Bauhaus-Effect. From Design Utopia to Interface Culture


Bauhaus Effect Interface Culture Design Code Computer Games Graphic Interfaces User Environments Minimalism Aesthetics Visual Language Aesthetic-Technical Production

How to Cite

Kolesnikova, D. (2019). Bauhaus-Effect. From Design Utopia to Interface Culture. Galactica Media: Journal of Media Studies, 1(4), 49-71.


The Bauhaus design code might be called the quintessentially industrial-modern diagram. Its coded pattern figures the relationship between the abstraction of machinic processes and that of mediaproduction under contemporary interface culture. The Bauhaus school provided the possibilities for creating an aesthetic-technical production orientation that recontextualizes technology as skilled practice, which sought to restore the old unity of craft, technical and artistic production lost through industrialisation. Nowdays there is a necessity to reconsider the concepts of the Bauhaus that realigned in new technologies and media inherent in the interfaces and game design, to work out new analytical approaches to transforming mediareality, where the idea of new design forms and codes is gaining importance. The paper aims to explore the influence of the principles of the Bauhaus movement on the interface design of both game and non-game projects. Among the examples were examined some computer games inspired directly by the work of the Bauhaus representatives, as well as projects that are influenced by a leading school of minimalism only indirectly. The study of the stylistics of game interfaces as part of the overall process of transforming design approaches can be a promising direction and can develop into a serious detailed study of the design of graphic interfaces inspired by the Bauhaus aesthetics.


Abrams, J. (2015). Muriel Cooper. Retrieved from American Institute of Graphic Arts

Artiaga, A. (2018). This game let’s you play tetris with plattenbau blocks. Retrieved from

Bierut, M. (2017). Muriel Cooper: Designing a Bridge Between the Bauhaus & the Digital Age. Retrieved from

Bogost, I. (2015). How to Talk about Videogames. University of Minnesota Press.

Bone, S. (2015). Minimalism in Game Design: Examples, Tips, and Ideas. Retrieved from

Burroughs, W. & Gysin, B. (1978). The Third Mind. New York: Viking Press.

Cooper, M. (1989). Computers and Design. Design Quarterly. Walker Art Center.

Craig-Martin, M. (2019). Bauhaus at 100: what it means to me by Norman Foster, Margaret Howell and others. Retrieved from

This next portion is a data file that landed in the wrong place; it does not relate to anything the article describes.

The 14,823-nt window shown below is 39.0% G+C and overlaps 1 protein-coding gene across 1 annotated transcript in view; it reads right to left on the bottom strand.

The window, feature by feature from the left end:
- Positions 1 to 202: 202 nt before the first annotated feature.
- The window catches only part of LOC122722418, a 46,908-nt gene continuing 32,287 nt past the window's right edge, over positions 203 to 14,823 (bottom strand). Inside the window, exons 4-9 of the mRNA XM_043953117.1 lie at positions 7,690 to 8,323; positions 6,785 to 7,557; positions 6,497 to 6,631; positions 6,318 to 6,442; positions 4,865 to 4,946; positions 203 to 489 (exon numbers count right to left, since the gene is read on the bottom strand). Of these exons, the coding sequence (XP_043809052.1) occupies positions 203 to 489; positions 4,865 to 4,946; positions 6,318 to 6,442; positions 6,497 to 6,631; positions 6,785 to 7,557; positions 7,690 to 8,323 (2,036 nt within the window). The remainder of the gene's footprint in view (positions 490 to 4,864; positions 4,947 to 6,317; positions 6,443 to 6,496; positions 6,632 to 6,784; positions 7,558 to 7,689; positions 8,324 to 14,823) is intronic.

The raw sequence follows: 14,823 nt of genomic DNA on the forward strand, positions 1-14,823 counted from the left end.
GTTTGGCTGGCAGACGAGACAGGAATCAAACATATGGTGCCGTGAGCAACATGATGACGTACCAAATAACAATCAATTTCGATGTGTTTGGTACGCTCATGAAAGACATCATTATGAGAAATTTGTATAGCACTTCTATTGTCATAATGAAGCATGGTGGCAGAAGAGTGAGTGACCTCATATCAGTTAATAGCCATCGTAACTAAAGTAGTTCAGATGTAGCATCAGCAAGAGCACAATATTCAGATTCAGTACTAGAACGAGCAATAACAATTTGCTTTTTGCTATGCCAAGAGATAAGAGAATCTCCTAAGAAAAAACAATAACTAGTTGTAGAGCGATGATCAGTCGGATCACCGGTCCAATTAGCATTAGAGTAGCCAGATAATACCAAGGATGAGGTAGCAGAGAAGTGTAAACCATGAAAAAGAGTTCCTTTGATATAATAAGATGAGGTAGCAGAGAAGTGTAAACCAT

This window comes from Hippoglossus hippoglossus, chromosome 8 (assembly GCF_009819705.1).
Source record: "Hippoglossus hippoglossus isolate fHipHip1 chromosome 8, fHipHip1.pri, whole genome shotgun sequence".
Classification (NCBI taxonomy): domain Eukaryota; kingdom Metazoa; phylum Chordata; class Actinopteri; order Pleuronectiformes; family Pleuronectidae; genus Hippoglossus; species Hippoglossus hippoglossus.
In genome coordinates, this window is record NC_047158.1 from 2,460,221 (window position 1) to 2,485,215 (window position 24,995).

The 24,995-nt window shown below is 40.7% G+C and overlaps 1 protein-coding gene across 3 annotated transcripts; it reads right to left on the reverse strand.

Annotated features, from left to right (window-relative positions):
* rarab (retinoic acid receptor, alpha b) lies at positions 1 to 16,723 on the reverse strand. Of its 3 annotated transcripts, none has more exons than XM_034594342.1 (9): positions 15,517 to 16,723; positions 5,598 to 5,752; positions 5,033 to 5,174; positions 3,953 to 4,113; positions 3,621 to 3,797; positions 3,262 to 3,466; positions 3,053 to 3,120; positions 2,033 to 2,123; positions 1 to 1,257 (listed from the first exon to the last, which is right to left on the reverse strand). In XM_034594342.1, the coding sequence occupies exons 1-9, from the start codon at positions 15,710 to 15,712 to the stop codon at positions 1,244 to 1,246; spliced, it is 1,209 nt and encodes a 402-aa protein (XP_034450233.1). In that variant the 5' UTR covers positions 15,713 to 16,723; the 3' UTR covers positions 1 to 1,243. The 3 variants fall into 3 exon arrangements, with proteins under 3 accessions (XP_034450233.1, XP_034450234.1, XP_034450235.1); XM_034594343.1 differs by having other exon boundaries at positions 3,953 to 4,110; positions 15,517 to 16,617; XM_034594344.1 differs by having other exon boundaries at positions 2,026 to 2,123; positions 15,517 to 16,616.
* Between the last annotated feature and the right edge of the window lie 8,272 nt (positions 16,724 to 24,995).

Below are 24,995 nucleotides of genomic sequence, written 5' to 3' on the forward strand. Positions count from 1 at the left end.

Cramer, F. & Fuller, M. (2008). Interface. Softwarestudies: alexicon. London: The MIT Press.

Droste, M. (2002). Bauhaus, 1919–1933. Berlin: Taschen.

Galloway, А. (2012). The Interface Effect. Cambridge/Malden, Massachusetts: Polity.

Winton, A. G. (2000). The Bauhaus, 1919–1933. Heilbrunn Timeline of Art History. New York: The Metropolitan Museum of Art, 2000.

Hansen, M. (2001). Internal Resonance, or Three Steps Towards a Non-Viral Becoming. Retrieved from

Hayles, N. K. (2004). Print Is Flat, Code Is Deep: The Importance of Media-Specific Analysis. Poetics Today, 25(1), 67-89.

Heller, S. (1989). Muriel Cooper (interview). Graphic Design in America: A Visual Language History, Walker Art Center, Minneapolis, 97.

Johnson, S. (1997). Interface Culture: How New Technology Transforms the Way We Create and Communicate. San Francisco: HarperEdge.

Latypova, A. & Lenkevich, A. (2016). Interface as a Complex Form of Sensibility. In Visual Ecology: Formation of Discipline. RHGA. Retrieved from

Lovell, S. (2013). Dieter Rams. As Little Design As Possible. Phaidon.

Manovich, L. (2001). The Language of New Media. London: The MIT Press.

Muzhdaba, A. (2016). Newsgames: either games, or news. In V.V. Savchuk (eds.) Media Philosophy XII. Game or reality? Experience in the study of computer games (pp. 315-328). St. Petersburg: Conflict Development Development Fund.

Naylor, G. (1985). The Bauhaus Reassessed. New York: Dutton.

Nealen, A., Saltsman, A. & Boxerman, E. (2011). Towards Minimalist Game Design. Proceedings of the 6th International Conference on Foundations of Digital Games, 38–45.

O’Donoghue, J. (2015) What Can UI Designers Learn from the Bauhaus. Retrieved from

O’Neill-Butler, L. (2014). Muriel Cooper. Arthur Ross Architecture Gallery, Columbia University.

Ocheretyany, K. (2019). Computer games as the Gesamtkunstwerk of the digital age. International Journal of Cultural Studies, 1(34), 34-45.

Rawsthorn, A. (2007). Muriel Cooper: The unsung heroine of on-screen style. New York Times. Retrieved from

Shevtsov, K. (2019). The boundaries of the game. International Journal of Cultural Studies, 1(34), 6-19.

Stein, A. (2013) Indie Sports Games: Performance and Performativity. Simon, B. (Ed.), Loading…, 7 (11).

Turkle, S. (1997) Life on the Screen: Identity in the Age of the Internet. New York: Touchstone.

Walter, A. (2016). Berlin Block Tetris. Retrieved from

Wiesenberger, R. (2017). Latter-day Bauhaus? Muriel Cooper and the Digital Imaginary. Before Publication. Nanni Baltzer (editor), Martino Stierli (editor). Published by Park Books, Zürich.

Wiesenberger, R. (2018). Print and Screen, Muriel Cooper at MIT (Thesis). Columbia University.

Wilk, Ch. (ed.). (2006). Modernism: Designing a New World, 1914–1939. Exhibition catalogue. London: V&A Publications.

Creative Commons License

This work is licensed under a Creative Commons Attribution-NonCommercial-NoDerivatives 4.0 International License.